This should have been a very powerful book. The ideas behind it--just what is reality and who, if anyone, should have the power to shape it--represent very powerful and intriguing questions. However, I found the ideas getting lost in the psycho- and techno-babble that Dr. Haber spouts whenever he and George have a session. Talk of dream and sleep states and all the wondrous gadgetry of his Augementor (the machine that records and enhances George's dreaming powers), just weighed the story down. LeGuin can be an awesome writer (I love her Left Hand of Darkness and Always Coming Home), but I think she is at her best when she sticks with people--with the speculative stories of the human condition. Too much tech talk is definitely not her style. I would have appreciated more focus on George's struggle. And more straightforward discussion of the dream-power. And then to bring in the aliens and their alien terms for the power (which never get fully explained) didn't help matters at all. More explanation of how the aliens know about the dreaming power and how they helped George would have gone a long way. Two and a half stars.

ann_reads22's review against another edition

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3.0

Rating: 3.5 stars. I am not much of a sci-fi reader but I might post a review later.

04/20/2022 update:

I'm posting a short review before the details of the story begin to fade in my memory.

I enjoyed Le Guin's writing and the general premise of a person's dreams being able to alter the future is an interesting, yet very unsettling one. The story is much more sophisticated than that, as Le Guin interweaves some philosophical and ethical dilemmas into events as everything unfolds. In fact, sadly some of the darker aspects are very relevant to current events. I suspect some of Le Guin's underlying messages may have gone over my head, especially in my rush to complete the novel before it was due back. The weakest link in the story was the characterization. Although I was horrified by one person's intentions, I really did not really connect with any of the individuals. I was glad to have read this rather bizarre book once but I don't think I'd reread it again. I might consider trying one of Le Guin's other fiction novels in the future.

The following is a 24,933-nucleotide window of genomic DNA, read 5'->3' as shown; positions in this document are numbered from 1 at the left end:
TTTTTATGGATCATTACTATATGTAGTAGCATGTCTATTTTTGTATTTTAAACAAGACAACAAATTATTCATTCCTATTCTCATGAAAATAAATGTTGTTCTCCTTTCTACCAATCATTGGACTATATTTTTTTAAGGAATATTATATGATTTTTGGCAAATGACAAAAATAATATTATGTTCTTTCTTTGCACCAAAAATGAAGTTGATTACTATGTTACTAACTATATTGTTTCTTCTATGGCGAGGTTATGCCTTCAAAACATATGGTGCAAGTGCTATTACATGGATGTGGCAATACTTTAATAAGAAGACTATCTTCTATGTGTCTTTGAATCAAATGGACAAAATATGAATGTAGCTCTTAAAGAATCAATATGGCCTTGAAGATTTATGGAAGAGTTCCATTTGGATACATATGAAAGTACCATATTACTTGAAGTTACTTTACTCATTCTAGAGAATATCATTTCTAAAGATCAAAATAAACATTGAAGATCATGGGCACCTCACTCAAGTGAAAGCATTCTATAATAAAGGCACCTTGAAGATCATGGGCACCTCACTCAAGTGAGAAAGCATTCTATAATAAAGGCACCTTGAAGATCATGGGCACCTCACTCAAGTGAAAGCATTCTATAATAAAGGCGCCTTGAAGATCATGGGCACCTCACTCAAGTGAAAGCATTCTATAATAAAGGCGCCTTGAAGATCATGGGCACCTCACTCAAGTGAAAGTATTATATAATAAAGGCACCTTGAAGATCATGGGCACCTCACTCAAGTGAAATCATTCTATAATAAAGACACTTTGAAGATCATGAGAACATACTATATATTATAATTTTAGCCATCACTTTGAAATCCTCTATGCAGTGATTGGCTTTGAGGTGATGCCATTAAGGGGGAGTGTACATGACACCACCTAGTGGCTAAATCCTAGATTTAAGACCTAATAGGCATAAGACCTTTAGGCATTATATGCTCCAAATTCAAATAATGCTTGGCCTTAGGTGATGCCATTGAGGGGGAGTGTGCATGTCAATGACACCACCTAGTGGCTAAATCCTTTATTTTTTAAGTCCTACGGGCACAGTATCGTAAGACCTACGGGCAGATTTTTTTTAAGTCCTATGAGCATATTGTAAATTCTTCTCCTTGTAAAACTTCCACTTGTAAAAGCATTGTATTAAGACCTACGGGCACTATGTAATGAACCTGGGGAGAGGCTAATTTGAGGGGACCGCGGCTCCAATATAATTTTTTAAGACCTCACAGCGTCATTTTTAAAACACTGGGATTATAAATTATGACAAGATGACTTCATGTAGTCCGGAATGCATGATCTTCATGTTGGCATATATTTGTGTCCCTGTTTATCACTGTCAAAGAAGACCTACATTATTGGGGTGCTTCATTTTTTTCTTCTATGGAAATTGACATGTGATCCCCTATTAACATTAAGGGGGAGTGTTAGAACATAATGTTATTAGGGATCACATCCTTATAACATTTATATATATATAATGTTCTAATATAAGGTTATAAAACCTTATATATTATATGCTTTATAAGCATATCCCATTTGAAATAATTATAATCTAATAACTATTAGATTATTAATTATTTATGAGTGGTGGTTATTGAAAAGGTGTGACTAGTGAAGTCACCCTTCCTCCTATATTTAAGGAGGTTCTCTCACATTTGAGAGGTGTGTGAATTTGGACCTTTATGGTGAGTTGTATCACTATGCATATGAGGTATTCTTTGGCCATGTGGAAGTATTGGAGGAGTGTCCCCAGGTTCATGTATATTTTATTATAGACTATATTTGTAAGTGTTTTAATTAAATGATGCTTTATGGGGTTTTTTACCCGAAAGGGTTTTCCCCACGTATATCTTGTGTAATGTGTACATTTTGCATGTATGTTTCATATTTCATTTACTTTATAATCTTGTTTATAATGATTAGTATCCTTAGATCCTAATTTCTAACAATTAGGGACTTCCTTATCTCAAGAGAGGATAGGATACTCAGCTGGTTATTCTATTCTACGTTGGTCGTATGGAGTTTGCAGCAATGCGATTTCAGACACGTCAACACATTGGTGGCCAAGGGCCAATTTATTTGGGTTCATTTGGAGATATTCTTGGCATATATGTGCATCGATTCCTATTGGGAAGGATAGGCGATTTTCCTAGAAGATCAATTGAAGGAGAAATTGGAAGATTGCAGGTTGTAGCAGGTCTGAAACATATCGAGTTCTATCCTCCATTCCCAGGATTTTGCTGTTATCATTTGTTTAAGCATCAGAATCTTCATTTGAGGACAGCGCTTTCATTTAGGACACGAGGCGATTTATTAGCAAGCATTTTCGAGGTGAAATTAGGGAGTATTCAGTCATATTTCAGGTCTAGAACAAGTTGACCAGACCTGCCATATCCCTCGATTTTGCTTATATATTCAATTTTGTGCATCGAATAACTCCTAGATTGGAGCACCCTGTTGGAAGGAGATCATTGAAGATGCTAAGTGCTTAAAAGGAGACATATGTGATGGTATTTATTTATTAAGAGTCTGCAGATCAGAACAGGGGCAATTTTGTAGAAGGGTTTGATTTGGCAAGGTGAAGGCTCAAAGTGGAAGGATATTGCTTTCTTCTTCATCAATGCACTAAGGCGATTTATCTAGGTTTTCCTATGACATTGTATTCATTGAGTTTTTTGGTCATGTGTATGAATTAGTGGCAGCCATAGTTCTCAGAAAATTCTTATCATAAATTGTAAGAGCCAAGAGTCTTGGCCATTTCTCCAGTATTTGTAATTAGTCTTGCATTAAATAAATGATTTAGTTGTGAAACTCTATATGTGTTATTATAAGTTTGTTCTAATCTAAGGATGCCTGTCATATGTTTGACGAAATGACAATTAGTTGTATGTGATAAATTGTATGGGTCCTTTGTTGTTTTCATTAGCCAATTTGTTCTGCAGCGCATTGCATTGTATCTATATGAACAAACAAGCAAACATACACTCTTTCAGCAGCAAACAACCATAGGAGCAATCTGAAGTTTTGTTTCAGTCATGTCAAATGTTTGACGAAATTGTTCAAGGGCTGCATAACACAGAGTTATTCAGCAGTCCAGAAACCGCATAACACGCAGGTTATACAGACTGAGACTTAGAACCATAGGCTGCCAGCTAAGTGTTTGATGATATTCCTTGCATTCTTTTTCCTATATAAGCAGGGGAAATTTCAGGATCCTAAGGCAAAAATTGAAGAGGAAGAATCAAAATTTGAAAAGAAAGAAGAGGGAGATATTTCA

c1priano's review

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dark mysterious reflective medium-paced
  • Plot- or character-driven? A mix
  • Strong character development? Yes
  • Loveable characters? Yes
  • Diverse cast of characters? Yes
  • Flaws of characters a main focus? Yes

4.0

There is a bird in a poem by T. S. Eliot who says that mankind cannot bear very much reality; but the bird is mistaken. A man can endure the entire weight of the universe for eighty years. It is unreality that he cannot bear.


vip1001's review

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adventurous challenging emotional hopeful informative mysterious reflective fast-paced
  • Plot- or character-driven? A mix
  • Strong character development? It's complicated
  • Loveable characters? Yes
  • Diverse cast of characters? Yes
  • Flaws of characters a main focus? No

5.0

shoshanafinkel's review

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adventurous dark mysterious reflective tense medium-paced

mssarahmorgan's review

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emotional tense medium-paced
  • Plot- or character-driven? A mix
  • Strong character development? Yes
  • Loveable characters? Yes
  • Diverse cast of characters? Yes
  • Flaws of characters a main focus? Yes

5.0